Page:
By Dr. Becker
Nasopharyngeal polyps are benign, protruding pink growths that develop in some cats at the back of the throat, in the middle ear, or above the soft palate. They are the most common growths seen in the external ear canal in cats.
Nasopharyngeal polyps typically occur in younger kitties, but any cat can acquire them regardless of age, breed or gender.
Causes and Symptoms of Nasopharyngeal Polyps
The exact cause of this type of polyp has yet to be confirmed, but according to Dr. James Flanders of Cornell University’s College of Veterinary Medicine:
“We believe that this type of polyp is caused by inflammatory changes secondary to infection with a respiratory virus. It might be a calicivirus, a herpesvirus, or any of the other types of viruses that cause sniffles in a young cat.
“The animal will be infected and will show the classic signs of upper respiratory distress. The signs will soon resolve, but some months later, the cat will start making this sneezing sort of noise and showing the other signs that a polyp has developed.”1
It seems during the months between initial symptom resolution and the onset of sneezing, the virus circulates through the cat’s system, traveling into the nose, mouth or middle ear. If it moves to the middle ear, the virus invades the tissue lining, causing inflammation, swelling, and eventually the formation of a polyp. Before long, the middle ear fills with inflammatory tissue, and the polyp can burst the eardrum.
Alternatively, the virus may pass into the nasopharanx, which is the empty area at the back of a cat’s mouth. Once there and anchored by a thin stalk, the polyp will continue to grow over a period of months until it begins to interfere with the kitty’s ability to breathe. That’s typically when the sneezing sounds begin. The cat senses there is something stuck in the back of his throat above the palate, and when he breathes through his nose, there’s a blockage that inhibits intake of air.
Sometimes the polyps form bilaterally, which makes them doubly dangerous if they grow large enough to block drainage from the nose.
Other symptoms, and how they affect a given cat, depend on the location and size of the mass. In addition to sneezing and difficulty breathing, other signs include noisy breathing, nasal discharge, snoring, head tilting or shaking, problems with balance, scratching at the ear, nystagmus (involuntary movement of the eyes), a foul smell from the ear, or an ear infection. If the polyp is large enough, it can interfere with a kitty’s ability to swallow, which can result in reluctance or refusal to eat.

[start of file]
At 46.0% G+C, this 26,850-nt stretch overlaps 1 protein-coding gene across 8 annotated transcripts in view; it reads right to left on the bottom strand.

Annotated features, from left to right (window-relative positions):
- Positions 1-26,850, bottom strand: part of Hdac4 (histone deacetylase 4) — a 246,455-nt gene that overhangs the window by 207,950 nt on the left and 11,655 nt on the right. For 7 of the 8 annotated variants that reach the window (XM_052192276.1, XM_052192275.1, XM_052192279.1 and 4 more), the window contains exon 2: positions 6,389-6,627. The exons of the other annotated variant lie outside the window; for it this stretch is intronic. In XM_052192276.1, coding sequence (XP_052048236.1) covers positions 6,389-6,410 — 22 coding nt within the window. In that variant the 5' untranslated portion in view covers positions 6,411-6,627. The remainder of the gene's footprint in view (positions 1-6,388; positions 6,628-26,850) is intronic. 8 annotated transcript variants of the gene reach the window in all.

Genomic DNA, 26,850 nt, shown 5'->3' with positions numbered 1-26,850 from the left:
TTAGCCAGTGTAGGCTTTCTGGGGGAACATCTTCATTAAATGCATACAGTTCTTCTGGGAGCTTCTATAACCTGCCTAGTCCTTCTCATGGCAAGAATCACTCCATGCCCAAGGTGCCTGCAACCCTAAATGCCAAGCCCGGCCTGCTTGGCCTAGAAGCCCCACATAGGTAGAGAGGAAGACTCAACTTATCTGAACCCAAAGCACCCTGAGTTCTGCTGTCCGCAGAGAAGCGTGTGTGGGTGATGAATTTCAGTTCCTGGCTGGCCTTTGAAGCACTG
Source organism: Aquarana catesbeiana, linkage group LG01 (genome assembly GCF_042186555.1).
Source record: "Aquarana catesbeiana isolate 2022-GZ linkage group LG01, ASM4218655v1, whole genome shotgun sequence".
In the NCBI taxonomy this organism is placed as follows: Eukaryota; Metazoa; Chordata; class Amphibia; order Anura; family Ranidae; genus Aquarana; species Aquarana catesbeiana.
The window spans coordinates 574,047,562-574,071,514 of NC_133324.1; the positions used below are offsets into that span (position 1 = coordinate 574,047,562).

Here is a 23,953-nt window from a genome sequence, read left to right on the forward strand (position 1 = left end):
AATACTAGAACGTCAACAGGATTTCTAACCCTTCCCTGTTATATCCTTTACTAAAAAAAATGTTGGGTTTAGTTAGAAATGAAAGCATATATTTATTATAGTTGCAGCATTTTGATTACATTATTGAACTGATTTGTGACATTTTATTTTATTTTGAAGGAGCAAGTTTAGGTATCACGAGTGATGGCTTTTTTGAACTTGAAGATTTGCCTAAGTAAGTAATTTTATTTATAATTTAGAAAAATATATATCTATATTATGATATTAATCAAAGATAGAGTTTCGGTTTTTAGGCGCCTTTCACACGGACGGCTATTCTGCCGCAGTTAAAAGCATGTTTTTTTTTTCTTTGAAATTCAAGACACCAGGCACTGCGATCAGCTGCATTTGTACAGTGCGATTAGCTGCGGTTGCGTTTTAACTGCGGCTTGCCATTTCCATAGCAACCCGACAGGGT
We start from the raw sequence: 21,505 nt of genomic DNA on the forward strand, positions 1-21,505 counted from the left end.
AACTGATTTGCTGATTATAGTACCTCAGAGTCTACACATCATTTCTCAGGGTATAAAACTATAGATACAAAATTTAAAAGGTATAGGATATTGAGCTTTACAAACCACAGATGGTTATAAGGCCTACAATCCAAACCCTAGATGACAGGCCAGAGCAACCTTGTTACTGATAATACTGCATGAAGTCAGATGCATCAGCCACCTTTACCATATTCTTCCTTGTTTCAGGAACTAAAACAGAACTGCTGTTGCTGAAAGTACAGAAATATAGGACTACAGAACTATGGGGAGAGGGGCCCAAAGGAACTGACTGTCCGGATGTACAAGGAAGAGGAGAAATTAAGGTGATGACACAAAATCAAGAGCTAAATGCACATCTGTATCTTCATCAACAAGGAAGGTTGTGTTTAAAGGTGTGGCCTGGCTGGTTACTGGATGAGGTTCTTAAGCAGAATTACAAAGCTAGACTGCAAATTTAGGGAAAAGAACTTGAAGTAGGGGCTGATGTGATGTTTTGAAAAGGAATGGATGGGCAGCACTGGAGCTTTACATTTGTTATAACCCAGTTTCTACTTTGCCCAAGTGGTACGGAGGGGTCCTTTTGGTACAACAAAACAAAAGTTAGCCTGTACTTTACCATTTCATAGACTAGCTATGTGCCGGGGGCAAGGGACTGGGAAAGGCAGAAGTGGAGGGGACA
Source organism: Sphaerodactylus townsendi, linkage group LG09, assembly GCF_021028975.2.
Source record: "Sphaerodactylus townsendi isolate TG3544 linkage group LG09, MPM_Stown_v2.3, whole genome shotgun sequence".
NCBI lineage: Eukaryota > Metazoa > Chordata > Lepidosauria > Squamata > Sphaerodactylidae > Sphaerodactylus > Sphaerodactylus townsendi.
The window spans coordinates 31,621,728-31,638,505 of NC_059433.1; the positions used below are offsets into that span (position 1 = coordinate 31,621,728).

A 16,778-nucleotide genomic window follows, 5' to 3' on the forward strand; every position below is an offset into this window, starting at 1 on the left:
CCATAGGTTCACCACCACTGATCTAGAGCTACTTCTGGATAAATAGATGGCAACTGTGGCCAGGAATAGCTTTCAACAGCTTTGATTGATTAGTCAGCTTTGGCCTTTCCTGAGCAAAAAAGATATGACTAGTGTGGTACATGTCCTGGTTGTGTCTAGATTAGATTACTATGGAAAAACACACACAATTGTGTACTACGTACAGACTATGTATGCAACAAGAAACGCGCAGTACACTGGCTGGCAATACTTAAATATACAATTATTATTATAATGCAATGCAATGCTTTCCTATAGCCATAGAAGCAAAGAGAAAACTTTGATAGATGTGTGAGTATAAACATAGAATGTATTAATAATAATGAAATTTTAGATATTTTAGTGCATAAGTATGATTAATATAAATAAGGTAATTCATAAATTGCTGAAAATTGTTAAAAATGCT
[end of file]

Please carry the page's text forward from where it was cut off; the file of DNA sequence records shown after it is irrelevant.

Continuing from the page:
Nasopharyngeal polyps can also cause symptoms of Horner's Syndrome, including a drooping eyelid, sunken eye, protruding third eyelid, or an abnormally small pupil.
Diagnosis and Treatment
If nasopharyngeal polyps are suspected, your cat will probably require sedation or anesthesia so your veterinarian can conduct a thorough examination of the palate and the nose, and also take tissue samples for biopsy.
Other tests may include x-rays, a CAT scan, or an MRI to look for lesions in the nasal cavity or nasopharanx. These tests can also be helpful in diagnosing other potential causes of your cat’s symptoms, including upper airway obstruction, a foreign body in the airway, a cancerous tumor, or a neurologic disease.
If nasopharyngeal polyps are found and are significantly affecting your cat’s quality of life, they must be removed surgically. It may be possible to simply pluck out a polyp located at the back at the throat. However, masses removed in this manner have a greater chance of recurring. Post-surgery, your kitty will probably need to wear an E-collar for 10 days to two weeks, and antibiotics are often prescribed.
Depending on the location of the polyp, both the mass and the surgery to remove it may affect the nerves around the eye. Your cat could have difficulty blinking, but usually this type of nerve damage resolves within a few days to a few weeks.
Nasopharyngeal polyps sometimes recur after surgery, and unfortunately, there’s no traditional way to prevent it. Some veterinarians prescribe oral steroids or eardrops to try to prevent recurrence, but those drugs – especially oral steroids – carry side effects that are not, in my opinion, worth the risk.
I have had some success in slowing down how quickly polyps return by nebulization therapy, which is having kitties inhale tiny droplets of aerosolized medicated salt water, which ends up being almost a topical therapy, as cats are nasal breathers. I use colloidal silver and Willard Water in the nebulization solution. I have also found that diffusing a very low concentration of the essential oil of eucalyptus in a cat’s living space can help reduce upper respiratory symptoms, as well. There are some homeopathics that may also be of benefit to cats with recurrent nasal polyps.
As with all diseases, the earlier nasopharyngeal polyps are diagnosed and treated, the better your cat’s prognosis for a full and hopefully permanent recovery.